Yes, using an air fryer for chicken is better than using a convection oven. This does depend on your preference, however. Cooking chicken breast in an Air Fryer has several advantages compared to a convection oven.
The chicken will cook much faster in an Air Fryer than it will in standard convection or conventional oven. Air Fryers are more energy-efficient compared to a convection ovens. And air frying process leaves less mess than the convection process since only the cooking basket requires cleaning.
Air Fryers are popular for giving a chicken incredible texture that is crispy on the outside and juicy on the inside.
One downside of an Air Fryer is its noiser compared to a convection oven
Is an Air Fryer for Vegetables Better Than a Baking Oven?
Yes, an air fryer for vegetables is better than a baking oven. Again this depends on your cooking preference. Air Fryers area game-changer for cooking vegetables. When Air Frying vegetables,, the cooking result is similar roasting but with a more crispy texture on the outside.
If the cook adds one or two tablespoons of oil, the vegetables will come out covered in a thin crispy layer similar to the cooking results of a deep fryer.
While baking vegetables have benefits, you would be hard-pressed to achieve the same results in a standard baking oven as you would in an air fryer. Furthermore, air frying food is considerably faster than baking and different types of vegetables can be cooked at once.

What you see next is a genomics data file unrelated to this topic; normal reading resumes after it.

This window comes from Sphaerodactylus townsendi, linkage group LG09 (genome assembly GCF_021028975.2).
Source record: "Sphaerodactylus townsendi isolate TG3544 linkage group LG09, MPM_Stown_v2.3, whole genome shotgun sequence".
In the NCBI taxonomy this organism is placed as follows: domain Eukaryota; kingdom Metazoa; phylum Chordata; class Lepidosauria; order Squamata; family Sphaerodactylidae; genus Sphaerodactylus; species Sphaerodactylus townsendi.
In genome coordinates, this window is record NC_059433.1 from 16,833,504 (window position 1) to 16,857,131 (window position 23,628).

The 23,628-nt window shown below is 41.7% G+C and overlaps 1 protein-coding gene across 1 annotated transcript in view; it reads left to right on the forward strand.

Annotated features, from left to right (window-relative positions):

Is a Paddle Type Air Fryer Better Than a Basket Type Air Fryer for Frying?
A paddle air fryer is better than a basket air fryer for X and Y foods. A basket air fryer is better than a paddle air fryer for A and B foods. Neither air fryer is outright better for frying in general although paddle-type air fryers do have some advantages.
First off, because paddle-type air fryers employ a solid base, they can be used for heating dishes like risotto and some thick stews – something basket-style air fryers are not equipped to perform.
Paddle-type air fryers come with a large handle that makes them easier to move especially when it comes to flipping and removing cooked food.
Bucket-type air fryers work better for battered foods like onion rings and breaded chicken.
How to Use An Air Fryer for Other Uses Besides Frying Food
Although the word ‘fry’ is in the name, Air Fryers are very versatile and can serve a number of different uses asa listed below:
How to Use an Air Fryer as a Dehydrator
Of all the many uses of an Air Fryer, doubling as a food dehydrator is one of them. The following steps are how to use an air fryer as a dehydrator:
- Place food on a steam rack inside the Air Fryer. Food must be well spaced out.
- Use the Food Dehydrator pre-set. If no pre-set is available, set temperature to under 119 degrees.
- Let Air Fryer run for several hours, checking on the progress periodically.